The Swallow-tailed Gulls (Creagrus furcatus) are South American seabirds that have the distinction of being the only fully nocturnal (night active / feeding) gull species in the world.
They spend most of their lives flying and hunting over the open oceans. They have large eyes that are specifically adapted for their night-hunting activities.
Distribution / Habitat
These pelagic birds (or oceanic birds) live on the open ocean and only return to the land for the breeding season.
The main breeding location is in the Galápagos Islands (off the coast of Ecuador), where they nest on all major and several minor islands – particularly along the rocky shores and cliffs of Hood, Tower and Wolf Islands, where the water tends to be warmer.
To a lesser extent, they breed on Malpelo Island off the coast of Colombia
They spend the winters traveling along the coast of South America – from central Colombia south to central Chile.
The breeding adult has a black head, with bright red fleshy rims around the eyes; the back is grey, the upper chest is greyish; and the wingtips are black.
The non-breeding bird has a white head and black eye rings.
Males and females look alike.
Diet / Feeding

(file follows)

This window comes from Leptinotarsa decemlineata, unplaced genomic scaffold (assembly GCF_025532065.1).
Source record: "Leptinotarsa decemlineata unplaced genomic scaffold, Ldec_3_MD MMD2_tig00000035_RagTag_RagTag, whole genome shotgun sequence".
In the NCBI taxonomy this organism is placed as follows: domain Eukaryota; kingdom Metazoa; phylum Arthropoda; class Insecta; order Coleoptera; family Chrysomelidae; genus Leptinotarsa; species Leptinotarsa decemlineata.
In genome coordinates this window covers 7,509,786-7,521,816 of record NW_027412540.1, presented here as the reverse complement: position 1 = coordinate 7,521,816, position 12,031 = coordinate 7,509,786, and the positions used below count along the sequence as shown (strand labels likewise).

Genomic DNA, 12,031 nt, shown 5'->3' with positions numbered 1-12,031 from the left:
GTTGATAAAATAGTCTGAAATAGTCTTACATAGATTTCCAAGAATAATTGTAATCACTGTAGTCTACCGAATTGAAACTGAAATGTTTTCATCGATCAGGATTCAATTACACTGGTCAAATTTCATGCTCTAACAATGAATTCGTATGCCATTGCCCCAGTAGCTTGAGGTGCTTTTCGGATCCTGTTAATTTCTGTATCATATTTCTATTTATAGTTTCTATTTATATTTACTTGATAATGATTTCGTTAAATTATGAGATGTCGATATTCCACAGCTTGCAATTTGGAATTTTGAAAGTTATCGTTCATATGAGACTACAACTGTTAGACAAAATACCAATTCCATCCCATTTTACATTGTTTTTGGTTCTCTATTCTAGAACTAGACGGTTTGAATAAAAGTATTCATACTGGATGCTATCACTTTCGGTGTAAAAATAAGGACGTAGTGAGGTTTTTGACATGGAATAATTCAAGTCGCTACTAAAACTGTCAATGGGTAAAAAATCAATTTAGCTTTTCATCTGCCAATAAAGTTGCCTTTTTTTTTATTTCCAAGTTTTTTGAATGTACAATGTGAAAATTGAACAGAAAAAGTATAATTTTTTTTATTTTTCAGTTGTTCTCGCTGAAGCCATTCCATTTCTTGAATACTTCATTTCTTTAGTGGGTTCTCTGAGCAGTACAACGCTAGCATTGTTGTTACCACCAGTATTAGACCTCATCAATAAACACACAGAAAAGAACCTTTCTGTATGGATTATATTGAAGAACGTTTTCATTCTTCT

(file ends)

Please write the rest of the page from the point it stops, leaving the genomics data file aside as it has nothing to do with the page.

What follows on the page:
Their diet mostly consists of squid and small fish (such as clupeid fish) that rise to the surface at night to feed on plankton.
Breeding / Nesting
Swallow-tailed Gulls are of reproductive age when they are about 5 years old. Pairs typically remain together.
They join mixed, loose breeding colonies with large distances between their platform nests. At times, they also nest separated from other gulls on steep slopes or broken cliffs.
A clutch typically only consists of one single, speckled egg. When breeding, both the male and the female share the brooding duties during the day – and both remain at the nest. During the night, the non-brooding parent will go out to sea to feed.
The incubation period is about 31 – 34 days. Both parents feed the chicks. The young leave the nest when they are 60 – 70 days old. The adults continue to feed them for another month or so after fledging.
Calls / Vocalizations / Sounds
Their alarm (sentinel) call is the loudest and most commonly heard call. It has been described as a “rattle-and-whistle” – gurgling screams that they make while moving the head side to side.
Their contact calls are loud and rapid kweek, kweek, kweek.
Alternate (Global) Names
Chinese: ??? … Czech: Racek galapážský … Danish: Svalehalemåge … Dutch: Zwaluwstaartmeeuw … Estonian: öökajakas … Finnish: Yölokki … French: Goéland / Mouette à queue fourchue … German: Gabelschwanzmöwe … Italian: Gabbiano coda di rondine, Gabbiano codadirondine … Japanese: akamekamome … Norwegian: Svalestjertmåke … Polish: mewa widlosterna … Russian: ????????????? ????? … Slovak: ?ajka lastovi?kovitá … Spanish: Gaviota de las Galapagos, Gaviota Rabihorcada, Gaviota Tijereta … Swedish: Svalstjärtad mås